I’ve been fat for most of my life, until now
by: Andre Casibo
I’ve been fat for most of my life. I was chubby in elementary school and constantly gained weight throughout the years. I reached my heaviest back in 2012 at over 220 lbs. (I am 5’3″). I’ve always been reminded of the repercussions of being obese and with our family history of diabetes, I was sure that I’ll get it one day but that didn’t motivate me to lose weight.. It felt like an impossible task. I was very comfortable with my lifestyle and didn’t have the willpower, every fat person’s problem right?
Back in mid-2013, I was urged to have my blood tested. The results showed that I had high cholesterol, triglycerides, blood sugar and a fatty liver. Seeing the test results lit a fire in me. It made the health risks real for me and I felt that I needed to do something immediately.
My initial goal was to get my blood test to normal levels and to go down to around 180 lbs. I wasn’t dreaming of having a slim body, just enough to be a little bit healthy. Near the end of July, I got myself a bike so I can ride around our subdivision. I committed to riding at least 30 mins a day. Back then, sustaining 16kph got me winded. I also mixed it up by playing Dance Central and Kinect Sports or following some easy workouts from fitnessblender.com, anything to get myself moving.
Mid-August, I began my journey to eating healthy. I limited my caloric intake to about 1400-1500 (net) calories and slowly cut back on my sugar intake. Since I was a kid, I never drank just water. My hydration came in the form of juice, tea or soft drinks; so you can imagine how difficult this was for me. After a couple of weeks, I took it up a notch. I eliminated refined sugar from my diet, increased my fiber intake, minimized trans-fat and saturated fats. I logged everything I ate into Myfitnesspal. Keeping track of how much calories I ate and the nutrition I got was very important. My diet consisted of brown rice, whole wheat, oatmeal, beans and vegetables for carbs; lean meat, eggs, fish, chicken breast, tofu for protein and fats. I usually snacked on nuts and fruits. Eating healthy doesn’t mean bland tasting food. I researched online for good recipes and learned how to cook which actually made the journey even more fun. If you’re wondering, yes I indulged from time to time but I always remembered to get back on track.
When I started, it was easy to lose weight. Although I didn’t notice any changes in my physical appearance, the weighing scale said otherwise. That, in addition to the fact that I was having fun riding my bike and learning how to cook, got me really motivated. It really helped that I have a great support system. Family and friends were always encouraging and complimenting me. I also have a triathlete friend, MJ, who was training for Challenge Philippines at that time. We ended up always talking about training and our bike adventures. MJ also talked me into joining a gym which turned out to be very convenient and added variety to my workouts.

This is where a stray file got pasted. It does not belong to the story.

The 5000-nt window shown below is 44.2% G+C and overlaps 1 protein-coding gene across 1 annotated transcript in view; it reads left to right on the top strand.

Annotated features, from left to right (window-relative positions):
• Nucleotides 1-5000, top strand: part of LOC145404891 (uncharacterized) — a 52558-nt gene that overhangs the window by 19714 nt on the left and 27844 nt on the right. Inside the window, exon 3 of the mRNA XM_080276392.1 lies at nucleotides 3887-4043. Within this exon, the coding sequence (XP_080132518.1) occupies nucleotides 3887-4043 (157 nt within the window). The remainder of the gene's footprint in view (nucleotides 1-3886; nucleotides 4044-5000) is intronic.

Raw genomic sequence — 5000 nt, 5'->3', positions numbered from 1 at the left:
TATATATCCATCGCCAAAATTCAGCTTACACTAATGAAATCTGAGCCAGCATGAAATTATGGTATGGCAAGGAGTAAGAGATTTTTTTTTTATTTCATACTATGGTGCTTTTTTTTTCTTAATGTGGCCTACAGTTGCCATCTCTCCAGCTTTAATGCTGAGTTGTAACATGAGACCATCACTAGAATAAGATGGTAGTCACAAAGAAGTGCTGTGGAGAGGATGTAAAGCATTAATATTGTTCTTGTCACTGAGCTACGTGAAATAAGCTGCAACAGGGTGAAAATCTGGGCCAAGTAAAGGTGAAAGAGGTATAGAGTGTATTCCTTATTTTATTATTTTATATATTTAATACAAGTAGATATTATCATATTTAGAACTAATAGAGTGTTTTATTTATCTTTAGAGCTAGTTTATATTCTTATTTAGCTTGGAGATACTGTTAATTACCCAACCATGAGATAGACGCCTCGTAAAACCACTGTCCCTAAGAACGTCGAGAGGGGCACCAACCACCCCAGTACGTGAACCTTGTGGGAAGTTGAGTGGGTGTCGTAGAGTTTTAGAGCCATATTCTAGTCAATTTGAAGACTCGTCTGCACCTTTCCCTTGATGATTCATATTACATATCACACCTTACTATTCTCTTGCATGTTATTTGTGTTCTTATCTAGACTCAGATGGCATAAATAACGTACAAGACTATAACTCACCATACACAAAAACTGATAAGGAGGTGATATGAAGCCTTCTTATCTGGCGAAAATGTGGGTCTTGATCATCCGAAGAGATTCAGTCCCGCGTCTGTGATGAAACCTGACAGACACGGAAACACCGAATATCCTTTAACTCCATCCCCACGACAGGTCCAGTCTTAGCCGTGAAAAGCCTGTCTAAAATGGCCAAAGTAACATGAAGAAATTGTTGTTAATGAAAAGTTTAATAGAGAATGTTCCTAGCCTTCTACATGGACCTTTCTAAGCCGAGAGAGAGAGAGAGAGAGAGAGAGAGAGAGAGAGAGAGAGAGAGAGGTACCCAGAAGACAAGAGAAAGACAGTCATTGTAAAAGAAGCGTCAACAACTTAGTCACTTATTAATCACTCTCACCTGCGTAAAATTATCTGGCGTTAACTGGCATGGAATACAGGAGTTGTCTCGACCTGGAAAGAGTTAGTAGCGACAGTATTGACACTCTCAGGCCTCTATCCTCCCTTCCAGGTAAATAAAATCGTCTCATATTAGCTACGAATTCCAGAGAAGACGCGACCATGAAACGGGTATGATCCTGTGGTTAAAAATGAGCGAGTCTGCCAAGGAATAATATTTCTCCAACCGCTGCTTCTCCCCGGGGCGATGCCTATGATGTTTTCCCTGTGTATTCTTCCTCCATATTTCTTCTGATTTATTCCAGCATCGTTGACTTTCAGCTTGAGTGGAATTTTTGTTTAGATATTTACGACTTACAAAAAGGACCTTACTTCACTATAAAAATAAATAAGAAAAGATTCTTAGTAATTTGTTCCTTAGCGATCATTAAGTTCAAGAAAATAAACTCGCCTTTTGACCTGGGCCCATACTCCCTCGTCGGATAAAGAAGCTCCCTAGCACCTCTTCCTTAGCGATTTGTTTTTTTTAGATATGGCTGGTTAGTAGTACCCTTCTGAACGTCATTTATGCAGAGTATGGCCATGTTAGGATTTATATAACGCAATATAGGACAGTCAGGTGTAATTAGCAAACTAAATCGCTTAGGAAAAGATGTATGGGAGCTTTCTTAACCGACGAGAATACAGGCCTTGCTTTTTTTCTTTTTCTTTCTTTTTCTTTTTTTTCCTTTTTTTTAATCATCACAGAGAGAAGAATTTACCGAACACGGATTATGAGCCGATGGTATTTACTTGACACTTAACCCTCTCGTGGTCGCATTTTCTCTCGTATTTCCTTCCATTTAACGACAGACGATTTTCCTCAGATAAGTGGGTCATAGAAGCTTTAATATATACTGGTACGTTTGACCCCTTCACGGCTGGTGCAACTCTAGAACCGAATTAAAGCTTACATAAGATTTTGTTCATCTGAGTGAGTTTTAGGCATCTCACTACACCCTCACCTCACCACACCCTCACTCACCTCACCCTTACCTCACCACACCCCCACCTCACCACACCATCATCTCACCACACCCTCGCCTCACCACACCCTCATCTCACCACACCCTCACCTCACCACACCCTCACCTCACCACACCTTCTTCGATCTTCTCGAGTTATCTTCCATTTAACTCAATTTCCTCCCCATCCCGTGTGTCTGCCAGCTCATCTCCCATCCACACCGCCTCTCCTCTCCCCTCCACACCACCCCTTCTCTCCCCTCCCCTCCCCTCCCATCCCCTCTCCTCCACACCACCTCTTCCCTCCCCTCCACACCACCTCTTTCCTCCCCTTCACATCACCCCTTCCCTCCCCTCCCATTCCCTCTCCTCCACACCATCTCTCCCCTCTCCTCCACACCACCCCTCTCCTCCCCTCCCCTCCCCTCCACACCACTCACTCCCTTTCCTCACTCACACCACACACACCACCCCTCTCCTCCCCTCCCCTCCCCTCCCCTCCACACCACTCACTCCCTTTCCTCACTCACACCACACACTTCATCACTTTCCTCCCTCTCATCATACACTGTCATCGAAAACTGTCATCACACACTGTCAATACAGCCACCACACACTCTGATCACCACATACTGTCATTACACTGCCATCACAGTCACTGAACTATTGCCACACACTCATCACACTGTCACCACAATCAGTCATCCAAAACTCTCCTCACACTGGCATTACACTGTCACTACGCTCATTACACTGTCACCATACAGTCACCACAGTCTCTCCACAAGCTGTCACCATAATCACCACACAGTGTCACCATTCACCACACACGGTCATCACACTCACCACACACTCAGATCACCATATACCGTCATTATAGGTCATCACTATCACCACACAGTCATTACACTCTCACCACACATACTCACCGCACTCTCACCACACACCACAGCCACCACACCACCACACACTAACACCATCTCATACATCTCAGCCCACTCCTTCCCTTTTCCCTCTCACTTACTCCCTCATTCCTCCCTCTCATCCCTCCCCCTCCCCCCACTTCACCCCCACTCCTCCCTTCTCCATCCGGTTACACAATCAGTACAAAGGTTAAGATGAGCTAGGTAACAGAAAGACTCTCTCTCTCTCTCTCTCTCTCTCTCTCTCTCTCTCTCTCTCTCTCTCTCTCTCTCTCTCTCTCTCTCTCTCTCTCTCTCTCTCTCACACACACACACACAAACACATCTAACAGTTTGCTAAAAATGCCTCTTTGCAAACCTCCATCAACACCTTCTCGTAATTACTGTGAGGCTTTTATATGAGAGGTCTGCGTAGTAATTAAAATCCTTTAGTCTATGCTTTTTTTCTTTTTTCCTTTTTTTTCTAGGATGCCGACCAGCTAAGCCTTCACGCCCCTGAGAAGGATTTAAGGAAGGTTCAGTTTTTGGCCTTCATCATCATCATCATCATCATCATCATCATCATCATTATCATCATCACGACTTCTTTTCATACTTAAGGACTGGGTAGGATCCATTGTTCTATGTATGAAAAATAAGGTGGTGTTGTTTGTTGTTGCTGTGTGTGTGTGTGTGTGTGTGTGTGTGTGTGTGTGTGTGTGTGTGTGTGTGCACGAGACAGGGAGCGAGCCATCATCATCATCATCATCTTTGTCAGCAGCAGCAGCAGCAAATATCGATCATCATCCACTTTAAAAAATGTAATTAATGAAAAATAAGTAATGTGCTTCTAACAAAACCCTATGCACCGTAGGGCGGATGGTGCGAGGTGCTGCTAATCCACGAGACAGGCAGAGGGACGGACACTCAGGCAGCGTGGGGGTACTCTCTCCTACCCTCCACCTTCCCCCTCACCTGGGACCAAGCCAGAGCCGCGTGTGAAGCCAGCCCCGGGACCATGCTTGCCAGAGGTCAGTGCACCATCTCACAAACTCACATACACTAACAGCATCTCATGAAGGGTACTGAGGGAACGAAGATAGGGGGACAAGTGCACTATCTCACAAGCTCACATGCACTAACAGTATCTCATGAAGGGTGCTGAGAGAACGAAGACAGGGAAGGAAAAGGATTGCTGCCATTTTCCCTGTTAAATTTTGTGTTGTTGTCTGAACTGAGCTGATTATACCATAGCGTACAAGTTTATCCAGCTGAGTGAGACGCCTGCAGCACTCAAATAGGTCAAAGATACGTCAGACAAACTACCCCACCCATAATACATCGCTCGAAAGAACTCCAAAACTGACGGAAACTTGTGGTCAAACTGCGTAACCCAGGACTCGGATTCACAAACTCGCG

As the months progressed, the results of all the hard work were beginning to show. People started noticing that I was slimming down. My clothes were becoming too big for me. More importantly, my blood tests results came out normal and I was able to go riding harder, faster and longer. All of these motivated me even more that despite reaching my initial goal, I wanted to do more. So, I continued with my journey. I increased my workload, got into swimming and running, joined races and renewed my goals. By July 2014, I reached my final goal of 134 lbs. with 17% body fat. Now that I reached my goal, I am focused on maintaining my health and weight, and improving my performance.
What can you take away from this?
1. It is possible and it’s never too late! You just have to believe in yourself and understand that this isn’t going to be quick, nor easy, but the outcome is well worth it.
2. Measure everything! Your weight is not the only way to track your progress. Take your body measurements, take photos, measure your body fat.
3. Set SMART goals. Specific, Measurable, Attainable, Realistic and Time-bound.
4. Realize that this is a change in lifestyle. You can’t diet and exercise and when you’ve reached your goal, go back to what you were doing before. What do you think’s gonna happen?
5. Research! And get good advice. Google is our friend but it’s not the absolute truth. It’s easy to find pages that will support whatever you want to believe to be true. Better to use online communities with people who have gone through this such as pinoyfitness.com, Reddit’s r/fitness, etc.
6. Get a good support group. I don’t think I would have gone this far without the support of my family and friends. Small words of encouragement go a long way. What especially helped was that I wasn’t doing this alone. I have friends who went to the gym with me, ran with me and went on long rides with me.
7. ENJOY! Absolutely this. You can’t possibly continue doing something you don’t love.
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